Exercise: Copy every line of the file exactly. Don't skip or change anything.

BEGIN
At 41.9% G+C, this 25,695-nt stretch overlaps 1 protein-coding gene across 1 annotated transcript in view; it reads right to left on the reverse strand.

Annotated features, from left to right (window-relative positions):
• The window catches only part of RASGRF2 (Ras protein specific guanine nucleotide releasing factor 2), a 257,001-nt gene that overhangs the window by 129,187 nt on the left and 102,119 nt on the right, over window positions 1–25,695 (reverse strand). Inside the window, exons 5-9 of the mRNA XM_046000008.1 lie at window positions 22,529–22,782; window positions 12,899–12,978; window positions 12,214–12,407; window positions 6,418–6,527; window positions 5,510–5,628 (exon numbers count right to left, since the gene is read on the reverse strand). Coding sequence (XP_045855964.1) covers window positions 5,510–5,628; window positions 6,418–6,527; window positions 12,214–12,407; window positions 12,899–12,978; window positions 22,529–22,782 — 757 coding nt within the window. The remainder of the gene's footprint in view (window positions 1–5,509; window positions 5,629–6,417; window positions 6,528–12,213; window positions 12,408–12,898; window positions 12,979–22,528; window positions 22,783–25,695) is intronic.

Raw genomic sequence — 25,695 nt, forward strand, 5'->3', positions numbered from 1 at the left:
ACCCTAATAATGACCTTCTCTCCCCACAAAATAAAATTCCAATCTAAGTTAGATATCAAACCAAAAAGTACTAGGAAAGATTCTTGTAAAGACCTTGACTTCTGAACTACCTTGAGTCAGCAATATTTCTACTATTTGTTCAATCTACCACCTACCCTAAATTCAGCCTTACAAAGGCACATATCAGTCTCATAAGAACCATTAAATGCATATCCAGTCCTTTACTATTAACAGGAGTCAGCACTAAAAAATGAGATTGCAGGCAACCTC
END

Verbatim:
At 41.9% G+C, this 25,695-nt stretch overlaps 1 protein-coding gene across 1 annotated transcript in view; it reads right to left on the reverse strand.

Annotated features, from left to right (window-relative positions):
• The window catches only part of RASGRF2 (Ras protein specific guanine nucleotide releasing factor 2), a 257,001-nt gene that overhangs the window by 129,187 nt on the left and 102,119 nt on the right, over window positions 1–25,695 (reverse strand). Inside the window, exons 5-9 of the mRNA XM_046000008.1 lie at window positions 22,529–22,782; window positions 12,899–12,978; window positions 12,214–12,407; window positions 6,418–6,527; window positions 5,510–5,628 (exon numbers count right to left, since the gene is read on the reverse strand). Coding sequence (XP_045855964.1) covers window positions 5,510–5,628; window positions 6,418–6,527; window positions 12,214–12,407; window positions 12,899–12,978; window positions 22,529–22,782 — 757 coding nt within the window. The remainder of the gene's footprint in view (window positions 1–5,509; window positions 5,629–6,417; window positions 6,528–12,213; window positions 12,408–12,898; window positions 12,979–22,528; window positions 22,783–25,695) is intronic.

Raw genomic sequence — 25,695 nt, forward strand, 5'->3', positions numbered from 1 at the left:
ACCCTAATAATGACCTTCTCTCCCCACAAAATAAAATTCCAATCTAAGTTAGATATCAAACCAAAAAGTACTAGGAAAGATTCTTGTAAAGACCTTGACTTCTGAACTACCTTGAGTCAGCAATATTTCTACTATTTGTTCAATCTACCACCTACCCTAAATTCAGCCTTACAAAGGCACATATCAGTCTCATAAGAACCATTAAATGCATATCCAGTCCTTTACTATTAACAGGAGTCAGCACTAAAAAATGAGATTGCAGGCAACCTC